Southerland, a Republican who represented part of Florida's panhandle, was defeated in 2015 by Democrat Gwen Graham, the daughter of former Florida Gov. and Sen. Bob Graham. She portrayed Southerland as misogynistic after he held a 2014 men's-only fundraiser with an invitation that instructed attendees to "tell the misses not to wait up" because "the after dinner whiskey and cigars will be smooth & the issues to discuss are many." Southerland's defense to claims he was anti-women got him into deeper hot water. "I live with five women. That's all I'm saying," he said. "I live with five women. Listen: Has Gwen Graham ever been to a lingerie shower? Ask her. And how many men were there?"
Southerland, who served in Congress from 2011-15, joined Capitol Hill Consulting Group in April 2015, but this is his first time filing as a lobbyist. He was joined on the filing by colleagues David Jory and Brian Sutter, a former staff director of the House Ways and Means Committee's Health Subcommittee.
The firm's client, AMG, owns long-term acute care hospitals that "provide a continued acute level of care for patients suffering complex medical conditions such as: respiratory failure, ventilator dependence, complicated infections, chronic non-healing wounds, cardiac complications and surgical complications."
A nonprofit recently sent to Kiev congressional aides who work for House members who advocate that the U.S. arm Ukraine in its war against pro-Russian separatists.
The American Center for a European Ukraine paid for the U.S. delegation, which included Deborah Weigel, legislative director for Rep. Reid Ribble (R-Wis.). The lawmaker joined a bipartisan coalition of representatives last year in demanding that President Obama send to Ukraine lethal aid, including light anti-armor missiles.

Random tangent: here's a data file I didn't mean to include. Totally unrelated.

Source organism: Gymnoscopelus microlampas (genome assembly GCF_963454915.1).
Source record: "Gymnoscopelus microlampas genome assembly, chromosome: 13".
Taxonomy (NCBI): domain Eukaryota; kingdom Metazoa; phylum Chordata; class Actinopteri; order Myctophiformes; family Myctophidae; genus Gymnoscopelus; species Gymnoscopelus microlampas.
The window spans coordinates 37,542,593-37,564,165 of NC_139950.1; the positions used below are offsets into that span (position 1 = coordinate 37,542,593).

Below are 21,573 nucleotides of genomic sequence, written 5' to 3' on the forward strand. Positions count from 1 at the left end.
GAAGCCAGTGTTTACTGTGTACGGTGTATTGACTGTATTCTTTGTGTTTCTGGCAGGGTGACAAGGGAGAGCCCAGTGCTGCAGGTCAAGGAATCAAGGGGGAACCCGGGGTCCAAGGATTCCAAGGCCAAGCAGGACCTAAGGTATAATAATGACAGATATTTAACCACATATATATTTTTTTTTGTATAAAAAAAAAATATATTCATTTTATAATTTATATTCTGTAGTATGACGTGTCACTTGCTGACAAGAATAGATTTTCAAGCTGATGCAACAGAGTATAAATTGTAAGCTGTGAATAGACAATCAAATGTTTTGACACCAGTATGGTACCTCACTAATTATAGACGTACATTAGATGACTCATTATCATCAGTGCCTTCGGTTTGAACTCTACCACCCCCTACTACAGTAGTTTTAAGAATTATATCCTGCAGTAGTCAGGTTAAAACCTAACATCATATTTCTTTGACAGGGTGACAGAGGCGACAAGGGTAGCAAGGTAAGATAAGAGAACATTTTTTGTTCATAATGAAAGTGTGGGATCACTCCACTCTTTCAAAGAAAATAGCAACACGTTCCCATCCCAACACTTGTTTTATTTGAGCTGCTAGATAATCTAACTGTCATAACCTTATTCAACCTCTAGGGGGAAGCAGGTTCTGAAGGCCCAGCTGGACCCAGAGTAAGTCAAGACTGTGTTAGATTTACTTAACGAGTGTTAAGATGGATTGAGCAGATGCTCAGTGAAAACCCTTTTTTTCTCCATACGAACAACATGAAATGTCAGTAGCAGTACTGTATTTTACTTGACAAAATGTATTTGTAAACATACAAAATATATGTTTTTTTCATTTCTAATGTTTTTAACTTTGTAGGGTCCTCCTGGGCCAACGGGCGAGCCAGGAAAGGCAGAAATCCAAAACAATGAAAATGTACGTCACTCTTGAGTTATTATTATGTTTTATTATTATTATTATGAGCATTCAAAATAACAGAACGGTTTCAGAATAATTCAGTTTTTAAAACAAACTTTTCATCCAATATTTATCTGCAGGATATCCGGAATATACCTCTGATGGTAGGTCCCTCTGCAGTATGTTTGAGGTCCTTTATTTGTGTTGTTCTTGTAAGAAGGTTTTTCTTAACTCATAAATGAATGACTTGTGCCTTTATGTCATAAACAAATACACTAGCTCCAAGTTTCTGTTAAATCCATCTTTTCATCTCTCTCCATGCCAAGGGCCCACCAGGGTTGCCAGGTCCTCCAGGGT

Weigel visited Ukraine from March 28 through April 2 and attended several seminars aimed at furthering the center's mission to pull Ukraine fully into Europe and away from Russia, according to Weigel's trip report, filed Tuesday. The American Center for a European Ukraine is headquartered in Washington. Ribble chairs the House Foreign Affairs Committee's Europe, Eurasia and Emerging Threats Subcommittee.
Ukraine's parliament today approved Volodymyr Groysman as prime minister in that country's largest political shakeup since the 2014 uprising that ushered in a pro-Western government. Ukraine has been mired in political deadlock that has delayed foreign loans worth billions of dollars from propping up Ukraine's economy, which has been decimated by its war with Russian-backed separatists.
Other House staffers who made the Ukraine trip were Ryan Canfield, legislative director for Rep. Hal Rogers (R-Ky.); Maria Bowie, deputy chief of staff for Rep. Tom Cole (R-Okla.); and Carly Frame, legislative assistant to Rep. Brendan Boyle (D-Pa.). They had not filed their trip reports as of Thursday. Rogers, Cole and Boyle also have called on the U.S. to send lethal aid to Ukraine.
The seminars the delegation attended included "Defending truth: Information war with Russia" and "The corruption fight."
"Ukraine has been a special point of focus for Congress since the EuroMaidan Revolution and now the military conflict in Eastern Ukraine," the center wrote in a pre-trip filing. "Both the Foreign Affairs Committee and Appropriations Committee ... are heavily involved in dealing with Ukraine. These individuals were invited to be part of the delegation as their work deals directly with Ukraine and the [Kiev] trip will be an excellent opportunity to be educated firsthand about the situation on the ground and to make valuable contacts."
We spend a large part of our days looking at data. Documents often come in by the dozens and hundreds. And while most are boring - how interesting can staring at a phone directory or salary records be, for example? - we find daily reasons for interest, amusement or even concern packed in the documents. So we are launching a new running feature that we call "Caught our Eye."
Longer than tweets but shorter than most blog posts, Caught our Eye items will bring back the interest in reviewing documents and researching people. Some items might bring hard, breaking news. Others will raise eyebrows and lead some into further inquiry. Others might be good for a joke or two around the water cooler. All will enlighten about the people or workings of Capitol Hill.
Caught our Eye items will be published each morning for LegiStorm Pro subscribers. Non-Pro site users will be able to receive the news items a few hours later. In addition to having immediate access to the news, LegiStorm Pro users will have a handy way to search and browse all past items.